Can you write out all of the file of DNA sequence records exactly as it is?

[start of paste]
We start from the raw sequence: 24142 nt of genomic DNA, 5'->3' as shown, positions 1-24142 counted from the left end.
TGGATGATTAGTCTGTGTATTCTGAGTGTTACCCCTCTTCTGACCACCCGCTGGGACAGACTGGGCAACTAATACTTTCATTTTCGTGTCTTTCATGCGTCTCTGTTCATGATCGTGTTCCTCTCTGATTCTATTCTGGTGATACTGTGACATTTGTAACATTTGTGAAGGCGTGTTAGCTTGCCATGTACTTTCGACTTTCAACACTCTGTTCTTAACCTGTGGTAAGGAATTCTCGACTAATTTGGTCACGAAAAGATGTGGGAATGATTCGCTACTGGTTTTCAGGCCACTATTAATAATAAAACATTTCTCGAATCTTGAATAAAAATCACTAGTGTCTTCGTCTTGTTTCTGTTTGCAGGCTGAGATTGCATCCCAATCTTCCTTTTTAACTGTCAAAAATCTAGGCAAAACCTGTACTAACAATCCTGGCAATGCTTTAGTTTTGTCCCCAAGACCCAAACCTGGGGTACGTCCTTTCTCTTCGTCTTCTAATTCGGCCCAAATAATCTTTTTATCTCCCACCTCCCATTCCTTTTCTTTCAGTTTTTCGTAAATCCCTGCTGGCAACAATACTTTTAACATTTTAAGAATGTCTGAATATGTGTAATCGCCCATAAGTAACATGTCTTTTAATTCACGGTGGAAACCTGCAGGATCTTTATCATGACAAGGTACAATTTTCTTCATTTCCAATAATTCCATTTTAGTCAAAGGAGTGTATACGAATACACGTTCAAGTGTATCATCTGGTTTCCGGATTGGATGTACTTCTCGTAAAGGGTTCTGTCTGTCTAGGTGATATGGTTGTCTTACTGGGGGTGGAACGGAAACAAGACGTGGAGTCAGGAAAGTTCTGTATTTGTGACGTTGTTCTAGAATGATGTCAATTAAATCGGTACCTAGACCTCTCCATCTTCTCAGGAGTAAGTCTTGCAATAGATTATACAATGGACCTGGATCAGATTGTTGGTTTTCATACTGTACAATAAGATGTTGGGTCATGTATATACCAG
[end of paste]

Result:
We start from the raw sequence: 24142 nt of genomic DNA, 5'->3' as shown, positions 1-24142 counted from the left end.
TGGATGATTAGTCTGTGTATTCTGAGTGTTACCCCTCTTCTGACCACCCGCTGGGACAGACTGGGCAACTAATACTTTCATTTTCGTGTCTTTCATGCGTCTCTGTTCATGATCGTGTTCCTCTCTGATTCTATTCTGGTGATACTGTGACATTTGTAACATTTGTGAAGGCGTGTTAGCTTGCCATGTACTTTCGACTTTCAACACTCTGTTCTTAACCTGTGGTAAGGAATTCTCGACTAATTTGGTCACGAAAAGATGTGGGAATGATTCGCTACTGGTTTTCAGGCCACTATTAATAATAAAACATTTCTCGAATCTTGAATAAAAATCACTAGTGTCTTCGTCTTGTTTCTGTTTGCAGGCTGAGATTGCATCCCAATCTTCCTTTTTAACTGTCAAAAATCTAGGCAAAACCTGTACTAACAATCCTGGCAATGCTTTAGTTTTGTCCCCAAGACCCAAACCTGGGGTACGTCCTTTCTCTTCGTCTTCTAATTCGGCCCAAATAATCTTTTTATCTCCCACCTCCCATTCCTTTTCTTTCAGTTTTTCGTAAATCCCTGCTGGCAACAATACTTTTAACATTTTAAGAATGTCTGAATATGTGTAATCGCCCATAAGTAACATGTCTTTTAATTCACGGTGGAAACCTGCAGGATCTTTATCATGACAAGGTACAATTTTCTTCATTTCCAATAATTCCATTTTAGTCAAAGGAGTGTATACGAATACACGTTCAAGTGTATCATCTGGTTTCCGGATTGGATGTACTTCTCGTAAAGGGTTCTGTCTGTCTAGGTGATATGGTTGTCTTACTGGGGGTGGAACGGAAACAAGACGTGGAGTCAGGAAAGTTCTGTATTTGTGACGTTGTTCTAGAATGATGTCAATTAAATCGGTACCTAGACCTCTCCATCTTCTCAGGAGTAAGTCTTGCAATAGATTATACAATGGACCTGGATCAGATTGTTGGTTTTCATACTGTACAATAAGATGTTGGGTCATGTATATACCAG